Dawkins does a great job of laying out the case for evolution. He cites, in detail, experiment after compelling experiment to prove his points. This book is going to rub creationists the wrong way, as Dawkins rarely hesitates to take shots at them. But, if you can keep an open mind throughout the book, I don't know how you can come away still believing in creationism (at least as taught in the Bible).
This should be required reading for every biology 101 class. Or make that Chemistry. And geology. It comes at evolution from so many angles, makes it understandable and very interesting. Want to understand carbon dating? Embryology? I just wish it was longer. I kept thinking, "I wish Darwin could hear what we know now." Verification everywhere. So many ways evolution could be disproven, yet it keeps on winning. If you have a friend who is somehow stuck against evolution, insist that he read this book. If not the best audiobook I ever heard, it is in the top 3. Bravo!
This book is not the same arguments you've heard before. Usually a book about evolution gives all of the old arguments and then adds the new data at the end. Dawkins gives a unique and thoroughly modern argument for evolution. I felt as if I was hearing the story for the first time. This book reminded me why evolution isn't just true but beautiful.
Richard Dawkins never disappoints in the pure readability (or in this case, listenability) of his works. Through that readability, you're able to learn immense amounts because he's so good at presenting science and facts. Additionally, he will always point out when a particular theory or idea is not part of the current consensus (even his own ideas) or has not been otherwise proven in some way.
As will probably be pointed out in other reviews, it's doubtful that this book will really "convert" anyone to evolution. But in the same way that God Delusion was able to give the final nudge to those on the fence about religion, I suspect this book will have that same effect for those that perhaps still see Intelligent Design as somehow viable. Die-hard Creationists aren't going to read this and certainly won't accept the evidence he presents.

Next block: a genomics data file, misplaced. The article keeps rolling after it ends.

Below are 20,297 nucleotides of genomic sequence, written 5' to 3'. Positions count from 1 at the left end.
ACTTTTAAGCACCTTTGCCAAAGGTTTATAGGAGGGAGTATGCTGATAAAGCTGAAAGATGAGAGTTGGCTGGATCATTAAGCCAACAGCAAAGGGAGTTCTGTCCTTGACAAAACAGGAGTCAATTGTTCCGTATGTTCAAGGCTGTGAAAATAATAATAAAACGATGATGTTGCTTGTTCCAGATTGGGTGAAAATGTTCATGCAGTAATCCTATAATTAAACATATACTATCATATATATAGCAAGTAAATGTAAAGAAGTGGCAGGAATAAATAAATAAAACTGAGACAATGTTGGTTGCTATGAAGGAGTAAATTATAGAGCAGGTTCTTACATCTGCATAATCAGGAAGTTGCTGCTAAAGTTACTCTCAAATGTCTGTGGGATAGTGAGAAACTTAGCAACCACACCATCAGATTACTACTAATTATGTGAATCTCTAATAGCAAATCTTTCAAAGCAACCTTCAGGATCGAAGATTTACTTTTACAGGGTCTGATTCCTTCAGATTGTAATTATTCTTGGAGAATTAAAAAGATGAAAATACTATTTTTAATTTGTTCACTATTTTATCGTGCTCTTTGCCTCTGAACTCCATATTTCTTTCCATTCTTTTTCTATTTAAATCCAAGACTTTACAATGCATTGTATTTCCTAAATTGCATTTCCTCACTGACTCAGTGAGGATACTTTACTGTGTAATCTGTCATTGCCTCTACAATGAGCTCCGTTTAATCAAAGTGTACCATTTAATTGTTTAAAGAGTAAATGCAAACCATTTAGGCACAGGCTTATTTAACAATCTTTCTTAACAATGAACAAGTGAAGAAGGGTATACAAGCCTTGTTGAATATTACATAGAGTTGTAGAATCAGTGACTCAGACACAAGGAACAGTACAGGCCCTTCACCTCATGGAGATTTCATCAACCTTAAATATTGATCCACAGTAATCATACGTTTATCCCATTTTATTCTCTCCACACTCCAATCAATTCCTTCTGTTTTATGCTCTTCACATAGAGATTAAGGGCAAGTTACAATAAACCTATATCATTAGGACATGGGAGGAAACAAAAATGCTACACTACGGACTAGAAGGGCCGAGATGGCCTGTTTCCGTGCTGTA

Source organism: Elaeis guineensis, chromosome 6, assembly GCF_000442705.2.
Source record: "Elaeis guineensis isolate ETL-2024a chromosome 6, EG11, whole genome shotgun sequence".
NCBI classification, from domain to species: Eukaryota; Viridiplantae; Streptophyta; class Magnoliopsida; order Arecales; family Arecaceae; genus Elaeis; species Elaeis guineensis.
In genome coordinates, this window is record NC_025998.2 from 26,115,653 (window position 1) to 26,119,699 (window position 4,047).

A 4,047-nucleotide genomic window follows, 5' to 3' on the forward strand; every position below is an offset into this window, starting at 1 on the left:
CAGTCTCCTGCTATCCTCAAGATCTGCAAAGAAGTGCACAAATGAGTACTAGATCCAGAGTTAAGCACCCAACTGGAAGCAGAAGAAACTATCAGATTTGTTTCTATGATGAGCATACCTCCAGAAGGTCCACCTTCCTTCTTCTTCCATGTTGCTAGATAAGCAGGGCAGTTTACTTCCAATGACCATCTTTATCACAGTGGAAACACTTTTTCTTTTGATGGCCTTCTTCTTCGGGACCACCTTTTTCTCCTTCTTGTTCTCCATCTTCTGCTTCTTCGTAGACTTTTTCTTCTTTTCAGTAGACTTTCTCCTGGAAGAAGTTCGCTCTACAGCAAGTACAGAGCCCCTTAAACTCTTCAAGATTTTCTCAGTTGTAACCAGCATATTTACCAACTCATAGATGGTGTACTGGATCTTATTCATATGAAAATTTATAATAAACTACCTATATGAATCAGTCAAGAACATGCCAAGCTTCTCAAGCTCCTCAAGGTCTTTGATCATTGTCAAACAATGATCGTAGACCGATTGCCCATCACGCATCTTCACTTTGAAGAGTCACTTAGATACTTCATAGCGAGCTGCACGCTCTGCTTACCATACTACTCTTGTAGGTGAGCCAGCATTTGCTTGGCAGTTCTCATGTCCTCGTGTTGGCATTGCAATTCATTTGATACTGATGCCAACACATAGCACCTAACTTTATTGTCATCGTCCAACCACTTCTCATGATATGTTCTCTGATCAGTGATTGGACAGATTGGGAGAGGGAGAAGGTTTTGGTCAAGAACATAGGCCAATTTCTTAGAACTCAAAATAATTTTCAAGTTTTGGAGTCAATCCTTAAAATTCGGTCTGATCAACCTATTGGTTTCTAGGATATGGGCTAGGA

All in all, very very enjoyable and read wonderfully by Dawkins himself and his wife.
I love learning about the universe and our place in it by listening to Audible.
The more I learn about the development of life and humans on earth the more spiritual I become because the more special it makes me feel. For all the events to have happened to have put us here after a 100 million centuries and to have awoken up in this special time and place it makes me feel blessed. Dawkins explains these probable events and processes better than anyone. Understanding the path that life had to take to bring us here makes me feel special. Usually, I don't like it when an author reads his own works but I like it when Dawkins does. I listen to all of Dawkins' books and he doesn't repeat his analogies in his explanations and manages to come up with new and better analogies and explanations. (I would recommend listening to "The Selfish Gene" before this one only because both books are so good that you'll end up listening to both and you might as well read them in that more logical order).
Dawkins lays out clearly and concisely the science behind evolution. Not only is the book interesting, Dawkins and his wife are also great readers as well. Excellent all-round.
Dawkins is unmatched as a narrator of the amazing world we inhabit. Although he suffers no fools, and is a bit single minded about religion, that is a tiny part of an otherwise excellent journey through the building blocks of our species, and life in general.
Hung's review, below, is not factual. Dawkins goes to considerable length to discus how fast evolution can occur, even including an entire chapter called "Before our very eyes," dedicated to examples of evolution in real time.
That Hung seems not to know this makes me suspect him of being a troll trying to sabotage sales of this book, which is, of course, the very best possible reason for you to buy it immediately.
Dawkins always impressed me with his logic, clarity of thought, and simple, understandable presentation. This book is par for the course. Excellent introduction to evolution for those who don't have much background in biology but genuinely want to learn.